AWS Telco Symposium: 5G, Edge, and IoT Come Together

K. Weldon
K. Weldon

Summary Bullets:

  • AWS partners with telcos in four primary domains: digital transformation and modernization; applied AI/ML; business automation; and monetization of 5G, edge, and IoT. At a recent virtual symposium, presentations on each area were replete with solutions and use-case examples, shedding considerable light on the breadth of AWS’s vision.
  • 5G, edge, and IoT are increasingly linked as key technologies that work together for telco growth. The event illustrated how AWS is already playing a key role as a partner and enabler, helping telcos bring new solutions to light as 5G emerges, while expanding its own opportunities.

AWS held a half-day virtual symposium on July 8 that focused on its telco business; the solutions the hyperscaler and its partners detailed were extensive, highlighting how telcos of all shapes and sizes have extensive relationships with AWS. Carriers often depend on the provider for much more than cloud infrastructure. While these alliances are often synergistic and reciprocal (as telco relationships also are with Microsoft and Google), and clearly the two ‘camps’ of telco and cloud provider can’t quite live without the other, there is also some level of ambiguity/co-opetition as they offer joint or highly enmeshed solutions to many of the same enterprises.

While the symposium had four tracks to cover – digital transformation, automation, ML/AI, and IoT/edge/5G – the latter domain is particularly interesting, as solutions from telcos for enterprise customers that will take advantage of the convergence of these three technologies are still in their formative years.

AWS sees its role in this area as providing tools, technologies, and infrastructure that will help telcos monetize their investments by more effectively leveraging the inherent operational efficiency and potential revenue boost (to telcos and their customers) from IoT. By adding the AWS ‘edge cloud’ to 5G network speeds and latency, the theory is that telcos can further reduce latency and integrate with a wide variety of cloud services and capabilities (including the AWS IoT Core platform and a growing set of IoT utilities). These add data processing and storage, visualization, analytics, and an expanded cloud infrastructure with which telcos can provide customers with processing at the edge of their networks (or on the customer premises) to optimize workloads, add security, and further enable low-latency use cases by processing data nearer to where it is produced and collected and/or allowing processing and analytics to be done locally rather than sending it to a faraway cloud or data center.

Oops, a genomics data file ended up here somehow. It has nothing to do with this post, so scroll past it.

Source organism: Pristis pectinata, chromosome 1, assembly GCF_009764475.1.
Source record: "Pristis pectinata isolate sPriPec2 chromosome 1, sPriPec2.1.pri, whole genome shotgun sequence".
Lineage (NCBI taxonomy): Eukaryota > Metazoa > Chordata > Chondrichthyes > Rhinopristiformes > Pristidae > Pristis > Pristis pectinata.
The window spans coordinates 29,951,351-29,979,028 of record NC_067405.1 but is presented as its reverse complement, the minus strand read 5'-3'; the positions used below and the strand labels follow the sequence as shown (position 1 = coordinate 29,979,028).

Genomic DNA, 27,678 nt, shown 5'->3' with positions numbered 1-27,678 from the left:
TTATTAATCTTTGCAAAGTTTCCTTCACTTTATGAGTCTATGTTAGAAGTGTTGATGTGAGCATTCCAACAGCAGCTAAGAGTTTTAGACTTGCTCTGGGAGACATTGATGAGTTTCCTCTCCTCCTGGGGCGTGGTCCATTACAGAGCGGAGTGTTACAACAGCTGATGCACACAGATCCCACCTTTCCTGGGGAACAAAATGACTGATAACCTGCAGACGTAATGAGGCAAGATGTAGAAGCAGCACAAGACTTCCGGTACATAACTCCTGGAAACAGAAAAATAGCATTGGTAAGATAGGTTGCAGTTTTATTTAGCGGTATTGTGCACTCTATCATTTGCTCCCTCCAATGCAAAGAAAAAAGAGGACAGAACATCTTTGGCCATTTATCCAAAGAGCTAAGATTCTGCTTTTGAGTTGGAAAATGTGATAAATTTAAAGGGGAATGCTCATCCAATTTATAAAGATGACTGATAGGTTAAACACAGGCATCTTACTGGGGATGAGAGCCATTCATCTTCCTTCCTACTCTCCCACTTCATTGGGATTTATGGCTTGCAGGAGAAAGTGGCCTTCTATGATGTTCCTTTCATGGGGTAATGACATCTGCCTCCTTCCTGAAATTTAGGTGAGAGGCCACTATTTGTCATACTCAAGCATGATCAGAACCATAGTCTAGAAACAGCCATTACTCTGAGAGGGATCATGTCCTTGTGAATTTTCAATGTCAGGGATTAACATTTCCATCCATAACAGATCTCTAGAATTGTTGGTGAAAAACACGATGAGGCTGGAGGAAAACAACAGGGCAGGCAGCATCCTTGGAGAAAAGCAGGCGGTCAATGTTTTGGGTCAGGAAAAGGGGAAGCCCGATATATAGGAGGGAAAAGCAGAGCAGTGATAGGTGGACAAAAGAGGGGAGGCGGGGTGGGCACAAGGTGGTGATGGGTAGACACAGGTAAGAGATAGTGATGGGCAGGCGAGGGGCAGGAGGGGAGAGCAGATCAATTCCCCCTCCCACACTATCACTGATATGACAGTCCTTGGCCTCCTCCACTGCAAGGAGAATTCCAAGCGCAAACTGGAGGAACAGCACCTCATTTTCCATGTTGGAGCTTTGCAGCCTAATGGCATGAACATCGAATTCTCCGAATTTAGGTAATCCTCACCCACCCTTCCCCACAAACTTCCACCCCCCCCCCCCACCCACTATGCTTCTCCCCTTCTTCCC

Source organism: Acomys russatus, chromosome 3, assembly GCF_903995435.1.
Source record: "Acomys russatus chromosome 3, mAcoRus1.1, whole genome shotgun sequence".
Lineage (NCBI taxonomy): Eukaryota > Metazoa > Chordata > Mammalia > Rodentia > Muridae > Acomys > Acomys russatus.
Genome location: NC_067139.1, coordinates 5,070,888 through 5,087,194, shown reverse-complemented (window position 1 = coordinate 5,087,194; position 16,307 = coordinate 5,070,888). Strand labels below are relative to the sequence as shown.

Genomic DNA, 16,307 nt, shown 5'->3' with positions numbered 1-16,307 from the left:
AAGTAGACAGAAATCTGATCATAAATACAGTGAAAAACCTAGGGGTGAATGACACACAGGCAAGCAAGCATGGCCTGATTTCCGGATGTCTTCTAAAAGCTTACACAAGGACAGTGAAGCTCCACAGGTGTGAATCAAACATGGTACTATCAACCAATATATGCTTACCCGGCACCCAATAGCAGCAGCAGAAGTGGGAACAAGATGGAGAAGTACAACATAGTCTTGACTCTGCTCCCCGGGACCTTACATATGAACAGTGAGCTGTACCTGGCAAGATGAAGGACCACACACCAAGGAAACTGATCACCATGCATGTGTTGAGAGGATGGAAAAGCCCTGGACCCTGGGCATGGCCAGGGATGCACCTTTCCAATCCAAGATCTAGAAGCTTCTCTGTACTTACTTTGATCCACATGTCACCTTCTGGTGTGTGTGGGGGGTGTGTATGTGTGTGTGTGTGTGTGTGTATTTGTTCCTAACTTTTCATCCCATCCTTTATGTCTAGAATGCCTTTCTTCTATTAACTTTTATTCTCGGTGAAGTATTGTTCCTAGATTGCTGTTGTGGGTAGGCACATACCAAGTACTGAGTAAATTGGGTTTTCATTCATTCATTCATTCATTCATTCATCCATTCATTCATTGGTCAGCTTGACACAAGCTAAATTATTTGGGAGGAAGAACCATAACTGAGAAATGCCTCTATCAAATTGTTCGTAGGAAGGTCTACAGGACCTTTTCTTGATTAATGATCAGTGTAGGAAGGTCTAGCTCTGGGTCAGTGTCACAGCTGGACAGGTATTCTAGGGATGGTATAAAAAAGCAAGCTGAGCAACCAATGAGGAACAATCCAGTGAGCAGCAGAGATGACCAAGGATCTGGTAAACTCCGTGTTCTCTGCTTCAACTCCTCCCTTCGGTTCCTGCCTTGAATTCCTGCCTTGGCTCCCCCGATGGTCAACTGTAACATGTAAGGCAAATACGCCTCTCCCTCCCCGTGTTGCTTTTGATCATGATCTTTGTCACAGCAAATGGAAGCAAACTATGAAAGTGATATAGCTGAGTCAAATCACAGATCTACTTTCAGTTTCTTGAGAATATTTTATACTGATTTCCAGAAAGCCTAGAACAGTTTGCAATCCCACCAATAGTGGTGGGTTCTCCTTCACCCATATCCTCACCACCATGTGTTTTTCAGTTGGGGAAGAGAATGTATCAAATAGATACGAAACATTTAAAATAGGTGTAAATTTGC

At the virtual symposium, Verizon and Vodafone discussed anticipated 5G/edge use cases (from industrial robots to augmented reality, drone management, video analytics, assisted and autonomous driving, interactive gaming, and railway management). Both operators announced an alliance with AWS to be a primary strategic partner at the end of 2019 to make all of this a reality via the AWS Wavelength service, which allows developers to use their familiar AWS development tools to create these kinds of solutions easily while having built-in access to telco edge and 5G networks.

This is all heady stuff, and operators acknowledge that they are still at the very beginning of this ‘journey.’ In particular, their customers have to wait for some level of 5G ubiquity and for abilities like 5G SA and network slicing to be available.

And what is never quite clear is the monetization part: Who makes the most money in this arrangement? Do operators still mostly get connectivity revenues or do they get to participate extensively in the value-adds with generous revenue shares for app enablement, app access, and app security; for orchestration of edge assets; and for service enablement, connectivity management, security add-ons, etc.? And who gets the revenues for consulting, integration, and professional services?

Meanwhile, AWS is also providing telcos with digital transformation, AI and machine learning tools, OSS/BSS automation, and a host (no pun intended) of other capabilities. We look forward cautiously to the future, hoping that 5G + edge will really bring AWS and its telco partners substantial gains.

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